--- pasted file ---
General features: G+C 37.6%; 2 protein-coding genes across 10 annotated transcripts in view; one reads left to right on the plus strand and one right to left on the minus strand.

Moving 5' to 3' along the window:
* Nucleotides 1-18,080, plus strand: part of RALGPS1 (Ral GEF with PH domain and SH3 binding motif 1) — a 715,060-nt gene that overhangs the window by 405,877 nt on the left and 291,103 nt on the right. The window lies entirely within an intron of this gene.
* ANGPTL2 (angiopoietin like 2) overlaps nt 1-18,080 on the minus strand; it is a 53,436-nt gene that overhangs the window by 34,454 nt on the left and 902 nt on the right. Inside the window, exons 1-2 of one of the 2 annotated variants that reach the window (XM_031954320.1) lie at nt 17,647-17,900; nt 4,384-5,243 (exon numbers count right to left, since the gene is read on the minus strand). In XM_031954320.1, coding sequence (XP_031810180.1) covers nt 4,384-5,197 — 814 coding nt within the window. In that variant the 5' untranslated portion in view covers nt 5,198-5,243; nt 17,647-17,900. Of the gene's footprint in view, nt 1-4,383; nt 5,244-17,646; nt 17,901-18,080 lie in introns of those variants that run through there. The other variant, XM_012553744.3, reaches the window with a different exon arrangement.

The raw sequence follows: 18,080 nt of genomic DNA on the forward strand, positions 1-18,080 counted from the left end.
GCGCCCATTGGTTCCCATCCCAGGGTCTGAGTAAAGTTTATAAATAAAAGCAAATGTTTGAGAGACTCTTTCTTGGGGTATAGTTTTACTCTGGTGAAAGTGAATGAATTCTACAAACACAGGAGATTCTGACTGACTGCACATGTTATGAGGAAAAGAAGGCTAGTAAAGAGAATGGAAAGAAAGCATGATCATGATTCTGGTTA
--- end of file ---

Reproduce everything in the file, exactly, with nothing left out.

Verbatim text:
General features: G+C 37.6%; 2 protein-coding genes across 10 annotated transcripts in view; one reads left to right on the plus strand and one right to left on the minus strand.

Moving 5' to 3' along the window:
* Nucleotides 1-18,080, plus strand: part of RALGPS1 (Ral GEF with PH domain and SH3 binding motif 1) — a 715,060-nt gene that overhangs the window by 405,877 nt on the left and 291,103 nt on the right. The window lies entirely within an intron of this gene.
* ANGPTL2 (angiopoietin like 2) overlaps nt 1-18,080 on the minus strand; it is a 53,436-nt gene that overhangs the window by 34,454 nt on the left and 902 nt on the right. Inside the window, exons 1-2 of one of the 2 annotated variants that reach the window (XM_031954320.1) lie at nt 17,647-17,900; nt 4,384-5,243 (exon numbers count right to left, since the gene is read on the minus strand). In XM_031954320.1, coding sequence (XP_031810180.1) covers nt 4,384-5,197 — 814 coding nt within the window. In that variant the 5' untranslated portion in view covers nt 5,198-5,243; nt 17,647-17,900. Of the gene's footprint in view, nt 1-4,383; nt 5,244-17,646; nt 17,901-18,080 lie in introns of those variants that run through there. The other variant, XM_012553744.3, reaches the window with a different exon arrangement.

The raw sequence follows: 18,080 nt of genomic DNA on the forward strand, positions 1-18,080 counted from the left end.
GCGCCCATTGGTTCCCATCCCAGGGTCTGAGTAAAGTTTATAAATAAAAGCAAATGTTTGAGAGACTCTTTCTTGGGGTATAGTTTTACTCTGGTGAAAGTGAATGAATTCTACAAACACAGGAGATTCTGACTGACTGCACATGTTATGAGGAAAAGAAGGCTAGTAAAGAGAATGGAAAGAAAGCATGATCATGATTCTGGTTA